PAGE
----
The most profitable way to enter into the heart of these matters will be to take each area by itself and endeavor to discover some of the things Calvin has said on the point. Especial attention will be paid to his Comments on Scripture passages. Perhaps these are somewhat less well known than his other writings. They also have the advantage of allowing Calvin to speak in situations not immediately beclouded by the passion and prejudice of the contemporary Swiss, French, or German scene.
Calvin was thoroughly convinced that it was essential to distinguish truth from error. “Nothing is less tolerable than when God’s truth is turned into a lie” (Comm. Ezek. 13:19). “It is therefore the duty of the Church to defend and publish the truth, that it may be honored by posterity from age to age” (Comm. Isa. 43:10). “Numerous scribblers arise . . . who not only obscure the light of sound doctrine with clouds of error . . . but by a profane license of skepticism, allow themselves to uproot the whole of Religion. . . . They have no axiom more plausible than, that faith must be free and unfettered, so that it may be possible, by reducing everything to a matter of doubt, to render Scripture flexible (so to speak) as a nose of wax. Therefore, they . . . obtain at length such proficiency, that they are always learning, yet never come to the knowledge of the truth” (Comm. Gen., I, liif.).
The need to preserve the truth is vital. “When Paul described it to be a quality which essentially belongs to faith—to know the truth, he plainly shows that there is no faith without knowledge” (Comm. Titus 1:1). “Away, then, with all errors and all wavering and doubtful opinions about God, if we wish to have experience of his favor!” (Comm. Isa. 43:14). “What they know is nothing, so long as they do not hold the truth, which is the foundation of all knowledge” (Comm. II Tim. 3:7).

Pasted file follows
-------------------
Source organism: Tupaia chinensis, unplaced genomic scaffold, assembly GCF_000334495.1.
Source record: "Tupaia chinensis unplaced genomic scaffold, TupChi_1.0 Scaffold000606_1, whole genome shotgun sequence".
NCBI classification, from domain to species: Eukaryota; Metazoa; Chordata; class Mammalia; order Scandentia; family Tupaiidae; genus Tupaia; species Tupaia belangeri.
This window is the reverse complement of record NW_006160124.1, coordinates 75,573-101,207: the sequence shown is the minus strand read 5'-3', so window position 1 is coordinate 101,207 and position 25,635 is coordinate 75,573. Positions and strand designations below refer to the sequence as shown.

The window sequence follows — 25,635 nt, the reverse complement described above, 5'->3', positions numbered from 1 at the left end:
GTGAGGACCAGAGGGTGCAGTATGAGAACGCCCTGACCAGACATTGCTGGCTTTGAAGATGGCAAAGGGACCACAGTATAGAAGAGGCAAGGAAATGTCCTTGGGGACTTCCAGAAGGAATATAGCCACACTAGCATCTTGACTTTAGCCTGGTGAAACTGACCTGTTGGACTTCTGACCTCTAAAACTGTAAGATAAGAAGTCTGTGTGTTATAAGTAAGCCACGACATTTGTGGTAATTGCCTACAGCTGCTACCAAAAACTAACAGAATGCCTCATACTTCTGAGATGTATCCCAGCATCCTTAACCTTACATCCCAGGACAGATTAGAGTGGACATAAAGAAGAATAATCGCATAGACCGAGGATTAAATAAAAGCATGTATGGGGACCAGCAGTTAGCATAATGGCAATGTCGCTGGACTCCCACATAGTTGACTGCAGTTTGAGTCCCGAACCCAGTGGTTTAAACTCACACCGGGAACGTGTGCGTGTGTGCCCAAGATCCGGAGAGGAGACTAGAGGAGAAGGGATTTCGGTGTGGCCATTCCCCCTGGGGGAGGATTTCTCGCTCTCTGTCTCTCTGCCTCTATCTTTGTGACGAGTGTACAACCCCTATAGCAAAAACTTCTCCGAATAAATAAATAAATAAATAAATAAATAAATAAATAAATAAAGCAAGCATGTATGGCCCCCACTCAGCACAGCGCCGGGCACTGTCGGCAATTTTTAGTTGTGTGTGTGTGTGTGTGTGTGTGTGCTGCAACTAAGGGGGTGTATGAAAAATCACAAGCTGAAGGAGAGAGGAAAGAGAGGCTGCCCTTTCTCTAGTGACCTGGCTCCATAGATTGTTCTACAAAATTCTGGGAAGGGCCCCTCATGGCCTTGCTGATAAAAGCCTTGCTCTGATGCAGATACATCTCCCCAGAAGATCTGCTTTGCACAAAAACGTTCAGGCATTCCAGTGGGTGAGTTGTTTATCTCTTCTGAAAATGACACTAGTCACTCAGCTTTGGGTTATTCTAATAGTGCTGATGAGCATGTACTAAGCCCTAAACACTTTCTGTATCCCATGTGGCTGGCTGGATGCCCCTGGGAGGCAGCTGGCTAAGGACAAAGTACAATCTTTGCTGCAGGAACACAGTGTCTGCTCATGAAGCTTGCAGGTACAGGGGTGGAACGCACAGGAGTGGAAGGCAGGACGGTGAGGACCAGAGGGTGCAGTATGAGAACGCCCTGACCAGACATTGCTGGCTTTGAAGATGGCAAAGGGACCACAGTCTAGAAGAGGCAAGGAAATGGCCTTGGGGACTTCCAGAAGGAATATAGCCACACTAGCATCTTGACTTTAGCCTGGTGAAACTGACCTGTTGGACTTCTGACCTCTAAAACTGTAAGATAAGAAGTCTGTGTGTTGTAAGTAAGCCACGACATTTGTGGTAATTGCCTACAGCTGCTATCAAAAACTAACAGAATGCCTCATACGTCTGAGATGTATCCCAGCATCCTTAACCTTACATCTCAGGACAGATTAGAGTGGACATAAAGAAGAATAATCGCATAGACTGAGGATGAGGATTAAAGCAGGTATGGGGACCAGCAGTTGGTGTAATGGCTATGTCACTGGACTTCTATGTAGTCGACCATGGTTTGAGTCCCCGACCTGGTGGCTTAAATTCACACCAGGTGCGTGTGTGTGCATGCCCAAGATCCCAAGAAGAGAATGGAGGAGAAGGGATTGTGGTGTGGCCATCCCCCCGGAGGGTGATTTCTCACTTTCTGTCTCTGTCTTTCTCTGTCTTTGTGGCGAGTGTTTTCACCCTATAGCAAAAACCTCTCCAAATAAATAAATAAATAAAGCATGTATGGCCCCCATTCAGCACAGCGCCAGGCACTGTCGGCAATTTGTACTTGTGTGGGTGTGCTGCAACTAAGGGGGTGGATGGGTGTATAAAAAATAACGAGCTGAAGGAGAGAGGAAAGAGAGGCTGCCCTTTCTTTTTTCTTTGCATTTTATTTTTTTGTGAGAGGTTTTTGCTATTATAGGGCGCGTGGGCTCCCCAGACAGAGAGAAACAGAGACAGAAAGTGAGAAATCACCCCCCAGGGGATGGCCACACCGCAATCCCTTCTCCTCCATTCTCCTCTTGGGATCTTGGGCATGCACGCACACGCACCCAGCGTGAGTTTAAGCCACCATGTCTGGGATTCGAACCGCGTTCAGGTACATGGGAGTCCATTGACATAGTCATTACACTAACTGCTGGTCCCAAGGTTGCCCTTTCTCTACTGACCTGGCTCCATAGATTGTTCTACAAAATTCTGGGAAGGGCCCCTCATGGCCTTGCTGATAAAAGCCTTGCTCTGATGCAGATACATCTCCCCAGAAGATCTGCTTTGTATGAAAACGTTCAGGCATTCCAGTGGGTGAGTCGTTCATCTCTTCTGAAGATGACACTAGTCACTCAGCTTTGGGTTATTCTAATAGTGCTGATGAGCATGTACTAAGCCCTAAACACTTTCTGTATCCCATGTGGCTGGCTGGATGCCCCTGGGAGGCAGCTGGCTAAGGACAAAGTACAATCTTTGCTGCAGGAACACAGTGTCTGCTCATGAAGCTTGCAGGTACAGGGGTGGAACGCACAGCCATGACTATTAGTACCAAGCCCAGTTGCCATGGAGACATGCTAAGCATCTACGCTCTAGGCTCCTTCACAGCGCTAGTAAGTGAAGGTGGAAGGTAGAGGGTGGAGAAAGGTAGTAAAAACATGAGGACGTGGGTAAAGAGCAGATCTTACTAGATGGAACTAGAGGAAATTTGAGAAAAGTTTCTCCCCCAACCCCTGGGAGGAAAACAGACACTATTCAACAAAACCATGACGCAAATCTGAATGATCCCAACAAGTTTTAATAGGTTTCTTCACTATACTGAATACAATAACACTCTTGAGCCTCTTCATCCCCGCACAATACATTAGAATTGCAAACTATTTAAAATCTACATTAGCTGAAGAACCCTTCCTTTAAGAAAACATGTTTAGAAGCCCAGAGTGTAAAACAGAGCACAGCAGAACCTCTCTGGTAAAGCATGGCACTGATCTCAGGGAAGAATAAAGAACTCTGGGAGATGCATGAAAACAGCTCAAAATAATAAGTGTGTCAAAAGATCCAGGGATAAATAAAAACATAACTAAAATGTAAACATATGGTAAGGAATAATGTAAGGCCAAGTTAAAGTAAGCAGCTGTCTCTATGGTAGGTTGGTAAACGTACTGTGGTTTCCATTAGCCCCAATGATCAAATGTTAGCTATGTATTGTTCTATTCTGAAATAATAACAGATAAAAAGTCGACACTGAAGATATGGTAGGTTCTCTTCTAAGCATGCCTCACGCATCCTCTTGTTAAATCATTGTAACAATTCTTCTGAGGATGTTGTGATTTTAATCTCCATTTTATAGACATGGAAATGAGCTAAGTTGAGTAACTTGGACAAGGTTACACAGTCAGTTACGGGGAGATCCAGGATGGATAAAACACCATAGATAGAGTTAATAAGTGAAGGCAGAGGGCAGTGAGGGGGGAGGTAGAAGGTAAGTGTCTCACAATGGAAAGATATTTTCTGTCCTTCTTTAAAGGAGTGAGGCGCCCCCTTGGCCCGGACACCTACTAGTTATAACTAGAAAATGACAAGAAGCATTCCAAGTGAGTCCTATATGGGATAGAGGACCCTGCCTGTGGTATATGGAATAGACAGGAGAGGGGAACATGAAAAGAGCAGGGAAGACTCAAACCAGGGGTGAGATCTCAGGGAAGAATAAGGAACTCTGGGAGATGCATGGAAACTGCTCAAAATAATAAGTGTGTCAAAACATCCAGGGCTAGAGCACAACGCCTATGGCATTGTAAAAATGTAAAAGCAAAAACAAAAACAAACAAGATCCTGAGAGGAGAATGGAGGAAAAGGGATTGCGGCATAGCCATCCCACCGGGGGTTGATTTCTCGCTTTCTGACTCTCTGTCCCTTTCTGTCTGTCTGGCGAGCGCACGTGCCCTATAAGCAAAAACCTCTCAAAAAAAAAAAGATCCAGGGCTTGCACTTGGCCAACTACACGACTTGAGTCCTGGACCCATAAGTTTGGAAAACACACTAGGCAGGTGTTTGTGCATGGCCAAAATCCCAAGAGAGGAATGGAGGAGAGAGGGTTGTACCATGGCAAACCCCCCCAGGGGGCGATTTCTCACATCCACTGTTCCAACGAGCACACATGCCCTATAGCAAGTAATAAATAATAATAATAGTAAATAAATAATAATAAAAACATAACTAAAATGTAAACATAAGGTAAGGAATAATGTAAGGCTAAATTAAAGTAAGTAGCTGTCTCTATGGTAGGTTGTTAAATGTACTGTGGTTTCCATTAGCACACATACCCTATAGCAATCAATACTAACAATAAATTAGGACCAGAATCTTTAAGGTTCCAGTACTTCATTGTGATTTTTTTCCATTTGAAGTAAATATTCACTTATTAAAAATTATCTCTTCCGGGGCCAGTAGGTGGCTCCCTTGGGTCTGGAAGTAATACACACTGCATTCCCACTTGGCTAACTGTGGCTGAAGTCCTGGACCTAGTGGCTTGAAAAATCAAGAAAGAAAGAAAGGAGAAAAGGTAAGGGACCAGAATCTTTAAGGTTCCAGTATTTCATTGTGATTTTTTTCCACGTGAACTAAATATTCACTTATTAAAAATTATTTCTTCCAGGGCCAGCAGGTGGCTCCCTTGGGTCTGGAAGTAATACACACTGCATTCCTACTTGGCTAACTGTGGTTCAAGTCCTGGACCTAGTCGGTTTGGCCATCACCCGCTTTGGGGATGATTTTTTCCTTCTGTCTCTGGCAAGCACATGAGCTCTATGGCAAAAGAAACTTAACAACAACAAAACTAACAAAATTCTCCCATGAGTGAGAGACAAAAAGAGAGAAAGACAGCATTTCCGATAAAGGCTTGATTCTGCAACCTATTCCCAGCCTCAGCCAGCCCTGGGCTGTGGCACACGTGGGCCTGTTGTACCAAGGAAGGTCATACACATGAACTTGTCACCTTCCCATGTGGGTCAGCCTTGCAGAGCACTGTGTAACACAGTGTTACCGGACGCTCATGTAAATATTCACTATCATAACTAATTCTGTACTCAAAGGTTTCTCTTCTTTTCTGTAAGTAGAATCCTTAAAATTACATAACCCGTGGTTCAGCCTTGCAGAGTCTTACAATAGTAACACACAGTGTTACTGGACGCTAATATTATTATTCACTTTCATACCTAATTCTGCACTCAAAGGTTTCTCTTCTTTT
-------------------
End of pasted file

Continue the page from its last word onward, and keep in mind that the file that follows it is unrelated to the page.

There may, however, be differences of opinion as to what truth is. “Word has been brought me . . . that you [Christopher Libertet] did not entirely approve of some things in my treatise. . . . So far from being offended because of your opinion, I am greatly delighted with this straightforward plainness” (Bonnet, I, 43). But Calvin did not stop there. He wanted discussion of the differences so that truth might be elicited and clarified.
It may be necessary at times, Calvin felt, to defend the truth by conflict. “We are Commanded to acquiesce in God’s truth alone: but when a lie is offered to us instead of truth, what can we do but hesitate and at length engage in conflict? . . . Meanwhile, if the contention which we now perceive between those who boast themselves pastors of the Church disturbs us, let this example come to mind.
What we suffer the ancients have experienced” (Comm. Ezek. 13:2, 3). It is important not to allow ourselves to neglect this duty of defense. “No one ought to permit himself to be turned aside in different directions contrary to his conscience, because when he loses his free agency, he will be compelled to . . . obey the foulest Commands” (Comm. Dan. 6:17).